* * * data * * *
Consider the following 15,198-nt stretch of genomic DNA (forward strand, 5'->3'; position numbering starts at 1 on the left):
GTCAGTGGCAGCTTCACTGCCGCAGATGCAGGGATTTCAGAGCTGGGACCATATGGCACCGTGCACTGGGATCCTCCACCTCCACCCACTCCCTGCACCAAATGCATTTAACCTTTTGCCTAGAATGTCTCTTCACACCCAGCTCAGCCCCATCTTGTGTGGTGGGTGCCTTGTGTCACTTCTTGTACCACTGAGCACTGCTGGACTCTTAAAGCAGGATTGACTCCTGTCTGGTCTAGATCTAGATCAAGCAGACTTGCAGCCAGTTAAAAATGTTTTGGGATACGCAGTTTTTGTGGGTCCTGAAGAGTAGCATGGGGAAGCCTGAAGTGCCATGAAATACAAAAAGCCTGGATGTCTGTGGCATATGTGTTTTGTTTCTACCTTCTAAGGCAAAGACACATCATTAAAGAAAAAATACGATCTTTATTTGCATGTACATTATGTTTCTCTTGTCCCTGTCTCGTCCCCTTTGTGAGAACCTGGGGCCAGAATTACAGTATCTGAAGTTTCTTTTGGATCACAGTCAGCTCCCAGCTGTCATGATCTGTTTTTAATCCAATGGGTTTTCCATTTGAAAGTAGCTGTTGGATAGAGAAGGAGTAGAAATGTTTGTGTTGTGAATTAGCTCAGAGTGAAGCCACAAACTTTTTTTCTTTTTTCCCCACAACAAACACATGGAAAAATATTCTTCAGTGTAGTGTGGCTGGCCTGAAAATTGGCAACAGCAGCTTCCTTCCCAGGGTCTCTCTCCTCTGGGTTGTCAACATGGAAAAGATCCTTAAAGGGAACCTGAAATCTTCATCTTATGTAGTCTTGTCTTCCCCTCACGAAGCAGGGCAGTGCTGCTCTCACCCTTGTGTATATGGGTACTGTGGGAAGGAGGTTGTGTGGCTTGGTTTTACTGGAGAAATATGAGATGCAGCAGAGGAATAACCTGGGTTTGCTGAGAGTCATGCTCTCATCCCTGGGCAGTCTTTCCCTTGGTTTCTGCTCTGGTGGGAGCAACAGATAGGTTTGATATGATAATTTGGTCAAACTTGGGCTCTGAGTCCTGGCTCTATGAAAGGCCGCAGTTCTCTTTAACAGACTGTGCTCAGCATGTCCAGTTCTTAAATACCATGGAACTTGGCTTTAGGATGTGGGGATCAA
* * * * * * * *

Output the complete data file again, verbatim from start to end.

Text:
Consider the following 15,198-nt stretch of genomic DNA (forward strand, 5'->3'; position numbering starts at 1 on the left):
GTCAGTGGCAGCTTCACTGCCGCAGATGCAGGGATTTCAGAGCTGGGACCATATGGCACCGTGCACTGGGATCCTCCACCTCCACCCACTCCCTGCACCAAATGCATTTAACCTTTTGCCTAGAATGTCTCTTCACACCCAGCTCAGCCCCATCTTGTGTGGTGGGTGCCTTGTGTCACTTCTTGTACCACTGAGCACTGCTGGACTCTTAAAGCAGGATTGACTCCTGTCTGGTCTAGATCTAGATCAAGCAGACTTGCAGCCAGTTAAAAATGTTTTGGGATACGCAGTTTTTGTGGGTCCTGAAGAGTAGCATGGGGAAGCCTGAAGTGCCATGAAATACAAAAAGCCTGGATGTCTGTGGCATATGTGTTTTGTTTCTACCTTCTAAGGCAAAGACACATCATTAAAGAAAAAATACGATCTTTATTTGCATGTACATTATGTTTCTCTTGTCCCTGTCTCGTCCCCTTTGTGAGAACCTGGGGCCAGAATTACAGTATCTGAAGTTTCTTTTGGATCACAGTCAGCTCCCAGCTGTCATGATCTGTTTTTAATCCAATGGGTTTTCCATTTGAAAGTAGCTGTTGGATAGAGAAGGAGTAGAAATGTTTGTGTTGTGAATTAGCTCAGAGTGAAGCCACAAACTTTTTTTCTTTTTTCCCCACAACAAACACATGGAAAAATATTCTTCAGTGTAGTGTGGCTGGCCTGAAAATTGGCAACAGCAGCTTCCTTCCCAGGGTCTCTCTCCTCTGGGTTGTCAACATGGAAAAGATCCTTAAAGGGAACCTGAAATCTTCATCTTATGTAGTCTTGTCTTCCCCTCACGAAGCAGGGCAGTGCTGCTCTCACCCTTGTGTATATGGGTACTGTGGGAAGGAGGTTGTGTGGCTTGGTTTTACTGGAGAAATATGAGATGCAGCAGAGGAATAACCTGGGTTTGCTGAGAGTCATGCTCTCATCCCTGGGCAGTCTTTCCCTTGGTTTCTGCTCTGGTGGGAGCAACAGATAGGTTTGATATGATAATTTGGTCAAACTTGGGCTCTGAGTCCTGGCTCTATGAAAGGCCGCAGTTCTCTTTAACAGACTGTGCTCAGCATGTCCAGTTCTTAAATACCATGGAACTTGGCTTTAGGATGTGGGGATCAA